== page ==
I’ve been reading Walter Isaacson’s biography of Albert Einstein this month, and one of the many things it’s got me considering is how when developing theories mathematicians and physicists think in extremes.
For example, when developing the theory of general relativity, which concludes that time is not a constant measure, but rather another dimension entirely, Einstein considered a speeding train going by an observer at close to the speed of light. If a light were turned on in the train car as it flew by the observer, the light would appear to illuminate the back of the car first because that was the part “catching up” with the light. While it’s impossible to test this logic, it makes conceptual sense, so it helps bolster the mathematics behind his theory.
Similarly, economists use this kind of “extreme” thinking to predict or model events. The Laffer Curve for example attempts to make predictions of how much money a government would make with different tax rates as moving tax rates lower (theoretically) causes consumer spending (which is taxable) to increase.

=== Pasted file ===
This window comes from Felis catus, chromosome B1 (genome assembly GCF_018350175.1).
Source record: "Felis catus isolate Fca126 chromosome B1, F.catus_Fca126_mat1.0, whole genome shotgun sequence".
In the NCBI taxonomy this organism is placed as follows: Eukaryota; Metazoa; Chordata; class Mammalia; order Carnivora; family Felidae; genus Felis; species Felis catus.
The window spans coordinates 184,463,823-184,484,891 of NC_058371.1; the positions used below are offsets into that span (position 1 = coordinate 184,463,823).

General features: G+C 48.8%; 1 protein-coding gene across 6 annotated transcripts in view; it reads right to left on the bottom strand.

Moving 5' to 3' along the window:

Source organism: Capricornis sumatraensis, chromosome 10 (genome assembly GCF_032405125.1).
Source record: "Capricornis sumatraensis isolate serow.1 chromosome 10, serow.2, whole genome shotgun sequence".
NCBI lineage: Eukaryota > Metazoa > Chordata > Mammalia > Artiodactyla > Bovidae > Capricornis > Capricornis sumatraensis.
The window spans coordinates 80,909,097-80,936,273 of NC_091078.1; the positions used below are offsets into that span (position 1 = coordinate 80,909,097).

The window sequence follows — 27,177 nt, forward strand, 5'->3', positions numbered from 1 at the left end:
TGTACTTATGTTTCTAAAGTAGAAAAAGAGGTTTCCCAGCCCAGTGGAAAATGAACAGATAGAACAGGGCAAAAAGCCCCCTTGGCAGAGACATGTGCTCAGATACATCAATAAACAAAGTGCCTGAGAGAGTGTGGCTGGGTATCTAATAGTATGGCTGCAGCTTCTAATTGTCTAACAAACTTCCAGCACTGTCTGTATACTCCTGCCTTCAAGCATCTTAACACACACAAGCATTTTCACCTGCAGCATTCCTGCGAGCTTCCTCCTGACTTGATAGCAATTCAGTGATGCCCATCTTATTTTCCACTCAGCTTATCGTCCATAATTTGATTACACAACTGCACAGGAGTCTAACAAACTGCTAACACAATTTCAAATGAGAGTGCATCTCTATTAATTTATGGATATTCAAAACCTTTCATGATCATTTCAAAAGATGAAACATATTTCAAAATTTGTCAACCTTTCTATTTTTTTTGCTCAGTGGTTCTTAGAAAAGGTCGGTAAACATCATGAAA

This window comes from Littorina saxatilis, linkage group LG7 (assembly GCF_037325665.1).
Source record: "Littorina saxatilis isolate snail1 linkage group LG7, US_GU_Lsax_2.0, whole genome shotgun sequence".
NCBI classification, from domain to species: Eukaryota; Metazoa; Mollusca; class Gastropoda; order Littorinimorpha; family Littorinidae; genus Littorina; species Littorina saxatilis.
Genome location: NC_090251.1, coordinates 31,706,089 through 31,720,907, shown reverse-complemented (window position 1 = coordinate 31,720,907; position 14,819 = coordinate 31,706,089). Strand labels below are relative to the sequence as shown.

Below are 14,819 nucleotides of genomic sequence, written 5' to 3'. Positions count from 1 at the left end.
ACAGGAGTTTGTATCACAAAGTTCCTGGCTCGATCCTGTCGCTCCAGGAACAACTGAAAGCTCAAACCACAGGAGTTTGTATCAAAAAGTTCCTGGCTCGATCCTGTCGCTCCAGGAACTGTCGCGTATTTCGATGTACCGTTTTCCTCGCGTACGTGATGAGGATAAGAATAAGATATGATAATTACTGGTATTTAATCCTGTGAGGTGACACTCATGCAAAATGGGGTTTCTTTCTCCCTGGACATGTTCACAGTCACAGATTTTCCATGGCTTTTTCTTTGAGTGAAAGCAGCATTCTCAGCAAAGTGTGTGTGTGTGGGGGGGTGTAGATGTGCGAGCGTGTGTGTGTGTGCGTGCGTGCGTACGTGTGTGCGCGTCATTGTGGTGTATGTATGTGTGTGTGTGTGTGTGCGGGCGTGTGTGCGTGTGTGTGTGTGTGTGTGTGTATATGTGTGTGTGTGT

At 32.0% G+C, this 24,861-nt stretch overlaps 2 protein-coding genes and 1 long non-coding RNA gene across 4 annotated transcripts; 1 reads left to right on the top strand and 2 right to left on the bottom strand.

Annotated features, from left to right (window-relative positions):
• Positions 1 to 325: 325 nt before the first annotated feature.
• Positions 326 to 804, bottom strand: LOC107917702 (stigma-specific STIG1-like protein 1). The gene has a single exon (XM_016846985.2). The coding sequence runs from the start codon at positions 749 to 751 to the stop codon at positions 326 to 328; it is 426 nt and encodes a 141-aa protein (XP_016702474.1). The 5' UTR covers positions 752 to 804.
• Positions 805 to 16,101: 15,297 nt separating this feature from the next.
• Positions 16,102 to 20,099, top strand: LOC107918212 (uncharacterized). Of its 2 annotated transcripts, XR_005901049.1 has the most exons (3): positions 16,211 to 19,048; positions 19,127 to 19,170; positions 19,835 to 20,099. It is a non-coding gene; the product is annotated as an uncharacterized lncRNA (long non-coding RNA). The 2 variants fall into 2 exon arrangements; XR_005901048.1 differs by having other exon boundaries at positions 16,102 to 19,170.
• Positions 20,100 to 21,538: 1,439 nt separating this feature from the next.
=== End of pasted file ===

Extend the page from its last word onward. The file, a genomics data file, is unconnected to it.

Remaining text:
I’m less afraid of thinking in extremes now that I realize their value in thought experiments. For example, what happens to our population if robots replace 100% of human jobs?
One theory could be that humans die out. Self-replicating robots become the next big evolutionary step. Another might be that humans create new frontiers — they create jobs that robots couldn’t have conceived of.
In this 100% robot-workforce world, what if robots continue to get cheaper? If robots can do an increasingly large number of jobs while their cost goes down to $0, what happens to our ideas of income? What about material possessions? Scarce resources might still have value, but what about recyclable resources?
Maybe it’s impossible for the cost of robots to catch up with the number of jobs they do and a curve like this is more realistic?
Anyway, that’s my wild thought of the week. How about you? What’s on your mind?